October 5, 2018: Journal of Palliative Medicine
Meaghann Shaw Weaver, Anna Powell, Sue Bace, Dale Wratchford
No abstract text is available yet for this article.
September 26, 2018: Journal of Pain and Symptom Management
J Toulouse, M Hully, D Brossier, M-L Viallard, L de Saint Blanquat, S Renolleau, M Kossorotoff, I Desguerre
BACKGROUND: In Pediatric Intensive Care Unit (PICU) two types of population require the intervention of neuropediatricians (NP): chronic brain diseases' patients who face repetitive and prolonged hospitalizations, and patients with acute brain failure facing the risk of potential neurologic sequelae, and both conditions may result in a limitation of life-sustaining treatments (LLST) decision. OBJECTIVE: To assess NP's involvement in LLST decisions within the PICU of a tertiary hospital...
September 14, 2018: European Journal of Paediatric Neurology: EJPN
Pierina Lazzarin, Elena Marinelli, Marcello Orzalesi, Luca Brugnaro, Franca Benini
AIM: The Charter of the Rights of the Dying Child was formulated as a professional guide for caring the child in the final stages. The study examines the nurses' degree of agreement with the Charter's principles and their perception of the implementation of those principles in hospital. MATERIALS AND METHODS: A multicenter, cross-sectional study to observe the nurses' positions about the 10 rights outlined in the Charter, using an online questionnaire in 5 pediatric hospitals in northern Italy...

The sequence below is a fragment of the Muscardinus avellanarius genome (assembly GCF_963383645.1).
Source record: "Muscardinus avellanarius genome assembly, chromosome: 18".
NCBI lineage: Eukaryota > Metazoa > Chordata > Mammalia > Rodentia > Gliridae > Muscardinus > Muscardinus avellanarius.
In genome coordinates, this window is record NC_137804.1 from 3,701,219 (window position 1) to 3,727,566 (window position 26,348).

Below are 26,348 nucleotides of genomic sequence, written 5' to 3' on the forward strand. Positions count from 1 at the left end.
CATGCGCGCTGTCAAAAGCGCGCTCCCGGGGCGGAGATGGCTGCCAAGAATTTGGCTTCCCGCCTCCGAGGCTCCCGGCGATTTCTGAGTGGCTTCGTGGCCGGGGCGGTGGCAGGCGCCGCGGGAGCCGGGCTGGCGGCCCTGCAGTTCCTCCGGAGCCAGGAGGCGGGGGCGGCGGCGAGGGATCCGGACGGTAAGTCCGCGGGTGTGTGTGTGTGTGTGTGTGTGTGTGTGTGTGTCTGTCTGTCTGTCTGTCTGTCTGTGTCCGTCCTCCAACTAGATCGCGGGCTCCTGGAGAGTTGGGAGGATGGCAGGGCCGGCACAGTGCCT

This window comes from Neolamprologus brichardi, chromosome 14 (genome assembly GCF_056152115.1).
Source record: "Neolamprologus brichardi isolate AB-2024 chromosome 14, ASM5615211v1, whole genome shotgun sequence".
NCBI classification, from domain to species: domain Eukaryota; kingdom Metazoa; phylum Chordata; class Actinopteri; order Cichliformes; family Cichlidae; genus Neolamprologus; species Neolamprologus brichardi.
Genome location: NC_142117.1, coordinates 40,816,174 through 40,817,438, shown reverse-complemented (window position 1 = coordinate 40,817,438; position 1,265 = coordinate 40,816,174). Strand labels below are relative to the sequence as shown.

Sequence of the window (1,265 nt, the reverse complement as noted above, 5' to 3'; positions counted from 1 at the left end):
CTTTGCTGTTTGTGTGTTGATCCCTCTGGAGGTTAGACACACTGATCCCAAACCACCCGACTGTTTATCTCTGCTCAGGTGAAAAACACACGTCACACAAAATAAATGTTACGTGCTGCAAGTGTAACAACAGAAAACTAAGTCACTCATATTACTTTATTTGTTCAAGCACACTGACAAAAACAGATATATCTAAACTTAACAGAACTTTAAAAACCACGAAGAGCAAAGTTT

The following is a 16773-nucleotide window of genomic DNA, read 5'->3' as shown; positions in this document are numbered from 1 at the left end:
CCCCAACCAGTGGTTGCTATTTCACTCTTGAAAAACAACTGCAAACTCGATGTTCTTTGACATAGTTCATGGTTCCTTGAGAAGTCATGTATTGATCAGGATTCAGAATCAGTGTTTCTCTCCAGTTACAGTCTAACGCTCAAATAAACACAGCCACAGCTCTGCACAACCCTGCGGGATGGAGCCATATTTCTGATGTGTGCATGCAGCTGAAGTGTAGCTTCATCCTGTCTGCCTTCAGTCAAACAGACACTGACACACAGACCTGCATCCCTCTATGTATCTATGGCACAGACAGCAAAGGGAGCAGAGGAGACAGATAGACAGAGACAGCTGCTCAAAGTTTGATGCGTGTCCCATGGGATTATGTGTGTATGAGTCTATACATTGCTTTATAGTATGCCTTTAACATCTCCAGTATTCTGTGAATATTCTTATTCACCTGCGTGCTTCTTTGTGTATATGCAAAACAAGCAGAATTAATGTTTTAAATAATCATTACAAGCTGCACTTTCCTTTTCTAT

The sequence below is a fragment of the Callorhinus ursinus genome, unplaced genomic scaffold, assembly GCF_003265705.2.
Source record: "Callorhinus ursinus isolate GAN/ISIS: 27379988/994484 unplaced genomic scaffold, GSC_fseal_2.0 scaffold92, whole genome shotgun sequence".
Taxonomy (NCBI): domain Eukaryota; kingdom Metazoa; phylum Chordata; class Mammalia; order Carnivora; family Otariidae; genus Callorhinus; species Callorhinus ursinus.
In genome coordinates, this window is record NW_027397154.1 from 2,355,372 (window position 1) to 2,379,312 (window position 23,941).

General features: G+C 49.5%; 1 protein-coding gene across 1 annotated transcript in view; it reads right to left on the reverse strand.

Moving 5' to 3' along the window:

September 25, 2018: Journal of Palliative Medicine
Nathalie Gaucher, Nago Humbert, France Gauvin
OBJECTIVES: The objective of this study was to describe the characteristics of pediatric palliative care (PPC) patients presenting to a pediatric emergency department (ED) and these patients' ED visits. METHODS: This retrospective chart review was conducted from April 1, 2007, to March 31, 2012, in a tertiary care pediatric university-affiliated hospital. Eligible patients had initial PPC consultations during the study period; all ED visits by these patients were included...
September 25, 2018: Pediatric Emergency Care
Amandine Bertrand, Anna Marcault-Derouard, Yves Devaux, Yves Bertrand, Christophe Bergeron, Véronique Veyet, Marie Cervos, Shirley Filion, Florence Goy, Matthias Schell
BACKGROUND/OBJECTIVE: Our home-care unit (HCU) is specialized for pediatric cancer patients and has a strong palliative care activity. We believe that the introduction of home-care services can influence the place of palliative care and of death as well as the length of hospitalization. We aimed at describing characteristics and care course of patients treated in our HCU, and tried to identify some factors contributing to home care at the end of life. DESIGN/METHODS: We conducted a retrospective, observational, monocentric study about patients in pediatric onco-hematology, treated at least one day in our home-care unit, who died between July 1st 2013 and December 31st 2015...